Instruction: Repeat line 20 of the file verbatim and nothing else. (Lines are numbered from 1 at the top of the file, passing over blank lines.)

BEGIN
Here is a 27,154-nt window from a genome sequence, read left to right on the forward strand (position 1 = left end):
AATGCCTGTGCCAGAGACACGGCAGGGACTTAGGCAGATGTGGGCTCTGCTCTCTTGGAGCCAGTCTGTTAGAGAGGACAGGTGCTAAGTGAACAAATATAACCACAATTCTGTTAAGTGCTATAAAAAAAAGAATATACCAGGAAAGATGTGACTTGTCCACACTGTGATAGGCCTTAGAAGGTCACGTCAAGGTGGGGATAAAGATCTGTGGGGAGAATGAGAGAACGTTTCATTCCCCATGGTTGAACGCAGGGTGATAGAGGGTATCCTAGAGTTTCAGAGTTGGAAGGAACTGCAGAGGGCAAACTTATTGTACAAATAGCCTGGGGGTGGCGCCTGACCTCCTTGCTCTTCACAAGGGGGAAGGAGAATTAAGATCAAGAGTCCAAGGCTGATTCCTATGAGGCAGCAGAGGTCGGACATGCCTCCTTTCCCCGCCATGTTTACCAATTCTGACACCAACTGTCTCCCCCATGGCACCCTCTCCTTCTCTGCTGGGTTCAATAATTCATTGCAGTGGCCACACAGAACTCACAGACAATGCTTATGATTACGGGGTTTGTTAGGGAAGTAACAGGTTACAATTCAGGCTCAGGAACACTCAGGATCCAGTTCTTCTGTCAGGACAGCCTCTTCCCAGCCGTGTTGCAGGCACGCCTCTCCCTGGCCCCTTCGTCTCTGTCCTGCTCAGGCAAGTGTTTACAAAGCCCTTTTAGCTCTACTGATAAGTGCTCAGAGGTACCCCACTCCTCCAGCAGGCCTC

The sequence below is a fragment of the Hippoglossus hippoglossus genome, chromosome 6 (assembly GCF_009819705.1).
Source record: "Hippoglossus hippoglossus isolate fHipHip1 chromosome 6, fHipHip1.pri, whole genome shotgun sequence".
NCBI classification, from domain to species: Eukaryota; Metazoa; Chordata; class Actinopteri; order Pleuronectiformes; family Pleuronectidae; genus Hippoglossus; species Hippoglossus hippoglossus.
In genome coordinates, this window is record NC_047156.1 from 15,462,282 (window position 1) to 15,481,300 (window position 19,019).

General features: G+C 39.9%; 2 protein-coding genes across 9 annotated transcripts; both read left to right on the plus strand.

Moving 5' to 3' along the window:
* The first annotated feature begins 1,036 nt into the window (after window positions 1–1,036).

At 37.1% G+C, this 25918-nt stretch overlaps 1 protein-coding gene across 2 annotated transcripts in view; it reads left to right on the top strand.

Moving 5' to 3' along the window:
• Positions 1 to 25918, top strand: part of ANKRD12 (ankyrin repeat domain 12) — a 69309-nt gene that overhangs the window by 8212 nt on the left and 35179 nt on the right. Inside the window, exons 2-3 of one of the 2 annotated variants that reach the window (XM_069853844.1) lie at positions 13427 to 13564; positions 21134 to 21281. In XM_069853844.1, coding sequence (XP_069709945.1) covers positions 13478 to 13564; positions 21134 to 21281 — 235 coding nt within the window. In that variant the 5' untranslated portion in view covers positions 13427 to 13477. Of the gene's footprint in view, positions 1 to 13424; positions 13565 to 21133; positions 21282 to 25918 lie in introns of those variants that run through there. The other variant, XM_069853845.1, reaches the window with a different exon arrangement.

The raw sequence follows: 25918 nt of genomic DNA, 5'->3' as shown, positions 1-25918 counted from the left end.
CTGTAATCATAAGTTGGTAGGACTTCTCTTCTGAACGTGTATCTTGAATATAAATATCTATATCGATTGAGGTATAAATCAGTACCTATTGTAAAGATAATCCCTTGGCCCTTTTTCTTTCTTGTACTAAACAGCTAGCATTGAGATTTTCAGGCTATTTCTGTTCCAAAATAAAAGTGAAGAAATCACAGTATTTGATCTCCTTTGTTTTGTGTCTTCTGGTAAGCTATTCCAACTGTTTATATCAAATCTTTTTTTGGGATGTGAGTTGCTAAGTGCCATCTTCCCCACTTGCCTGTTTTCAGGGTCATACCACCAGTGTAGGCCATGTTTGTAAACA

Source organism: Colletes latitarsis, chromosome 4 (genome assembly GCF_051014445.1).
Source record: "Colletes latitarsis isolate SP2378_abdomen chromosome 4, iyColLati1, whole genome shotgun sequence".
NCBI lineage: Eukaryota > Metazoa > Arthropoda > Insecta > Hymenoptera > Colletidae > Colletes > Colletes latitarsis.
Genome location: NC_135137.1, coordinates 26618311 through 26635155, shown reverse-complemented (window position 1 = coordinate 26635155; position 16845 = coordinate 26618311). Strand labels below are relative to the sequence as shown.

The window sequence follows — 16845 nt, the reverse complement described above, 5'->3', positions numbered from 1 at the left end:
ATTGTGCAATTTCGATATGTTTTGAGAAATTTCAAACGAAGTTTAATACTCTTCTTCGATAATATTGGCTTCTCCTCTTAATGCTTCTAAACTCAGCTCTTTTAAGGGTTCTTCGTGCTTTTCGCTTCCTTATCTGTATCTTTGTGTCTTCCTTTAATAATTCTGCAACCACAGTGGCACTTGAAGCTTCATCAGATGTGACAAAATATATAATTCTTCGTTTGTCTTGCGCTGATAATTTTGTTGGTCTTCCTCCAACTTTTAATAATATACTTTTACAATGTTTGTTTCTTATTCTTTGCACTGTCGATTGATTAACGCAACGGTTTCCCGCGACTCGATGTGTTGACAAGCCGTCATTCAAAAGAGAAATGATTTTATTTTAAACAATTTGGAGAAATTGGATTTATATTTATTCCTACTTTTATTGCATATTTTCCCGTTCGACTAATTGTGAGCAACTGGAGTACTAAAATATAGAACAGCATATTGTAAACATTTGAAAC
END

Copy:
ATTGTGCAATTTCGATATGTTTTGAGAAATTTCAAACGAAGTTTAATACTCTTCTTCGATAATATTGGCTTCTCCTCTTAATGCTTCTAAACTCAGCTCTTTTAAGGGTTCTTCGTGCTTTTCGCTTCCTTATCTGTATCTTTGTGTCTTCCTTTAATAATTCTGCAACCACAGTGGCACTTGAAGCTTCATCAGATGTGACAAAATATATAATTCTTCGTTTGTCTTGCGCTGATAATTTTGTTGGTCTTCCTCCAACTTTTAATAATATACTTTTACAATGTTTGTTTCTTATTCTTTGCACTGTCGATTGATTAACGCAACGGTTTCCCGCGACTCGATGTGTTGACAAGCCGTCATTCAAAAGAGAAATGATTTTATTTTAAACAATTTGGAGAAATTGGATTTATATTTATTCCTACTTTTATTGCATATTTTCCCGTTCGACTAATTGTGAGCAACTGGAGTACTAAAATATAGAACAGCATATTGTAAACATTTGAAAC